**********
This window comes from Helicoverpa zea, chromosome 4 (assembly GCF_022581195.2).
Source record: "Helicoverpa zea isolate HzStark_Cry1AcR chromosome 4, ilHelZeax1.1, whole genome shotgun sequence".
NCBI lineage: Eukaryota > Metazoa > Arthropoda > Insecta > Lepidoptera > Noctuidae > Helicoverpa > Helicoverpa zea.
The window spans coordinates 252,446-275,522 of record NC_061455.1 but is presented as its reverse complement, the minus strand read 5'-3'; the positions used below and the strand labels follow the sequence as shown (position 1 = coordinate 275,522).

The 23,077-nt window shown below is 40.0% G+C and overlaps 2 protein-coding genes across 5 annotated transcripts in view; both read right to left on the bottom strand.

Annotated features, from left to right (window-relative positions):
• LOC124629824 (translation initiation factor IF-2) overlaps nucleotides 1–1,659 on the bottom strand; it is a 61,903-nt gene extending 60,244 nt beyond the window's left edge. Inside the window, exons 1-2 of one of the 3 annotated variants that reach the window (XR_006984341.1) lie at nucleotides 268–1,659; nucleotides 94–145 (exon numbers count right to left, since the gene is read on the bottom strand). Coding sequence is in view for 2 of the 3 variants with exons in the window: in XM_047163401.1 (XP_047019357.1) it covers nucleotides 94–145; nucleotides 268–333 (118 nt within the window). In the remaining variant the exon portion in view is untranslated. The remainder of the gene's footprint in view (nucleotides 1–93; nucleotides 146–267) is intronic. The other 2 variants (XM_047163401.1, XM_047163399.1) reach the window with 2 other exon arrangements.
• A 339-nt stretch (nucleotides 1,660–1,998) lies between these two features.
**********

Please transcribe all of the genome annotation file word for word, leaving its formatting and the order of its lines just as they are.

This window comes from Helicoverpa zea, chromosome 4 (assembly GCF_022581195.2).
Source record: "Helicoverpa zea isolate HzStark_Cry1AcR chromosome 4, ilHelZeax1.1, whole genome shotgun sequence".
NCBI lineage: Eukaryota > Metazoa > Arthropoda > Insecta > Lepidoptera > Noctuidae > Helicoverpa > Helicoverpa zea.
The window spans coordinates 252,446-275,522 of record NC_061455.1 but is presented as its reverse complement, the minus strand read 5'-3'; the positions used below and the strand labels follow the sequence as shown (position 1 = coordinate 275,522).

The 23,077-nt window shown below is 40.0% G+C and overlaps 2 protein-coding genes across 5 annotated transcripts in view; both read right to left on the bottom strand.

Annotated features, from left to right (window-relative positions):
• LOC124629824 (translation initiation factor IF-2) overlaps nucleotides 1–1,659 on the bottom strand; it is a 61,903-nt gene extending 60,244 nt beyond the window's left edge. Inside the window, exons 1-2 of one of the 3 annotated variants that reach the window (XR_006984341.1) lie at nucleotides 268–1,659; nucleotides 94–145 (exon numbers count right to left, since the gene is read on the bottom strand). Coding sequence is in view for 2 of the 3 variants with exons in the window: in XM_047163401.1 (XP_047019357.1) it covers nucleotides 94–145; nucleotides 268–333 (118 nt within the window). In the remaining variant the exon portion in view is untranslated. The remainder of the gene's footprint in view (nucleotides 1–93; nucleotides 146–267) is intronic. The other 2 variants (XM_047163401.1, XM_047163399.1) reach the window with 2 other exon arrangements.
• A 339-nt stretch (nucleotides 1,660–1,998) lies between these two features.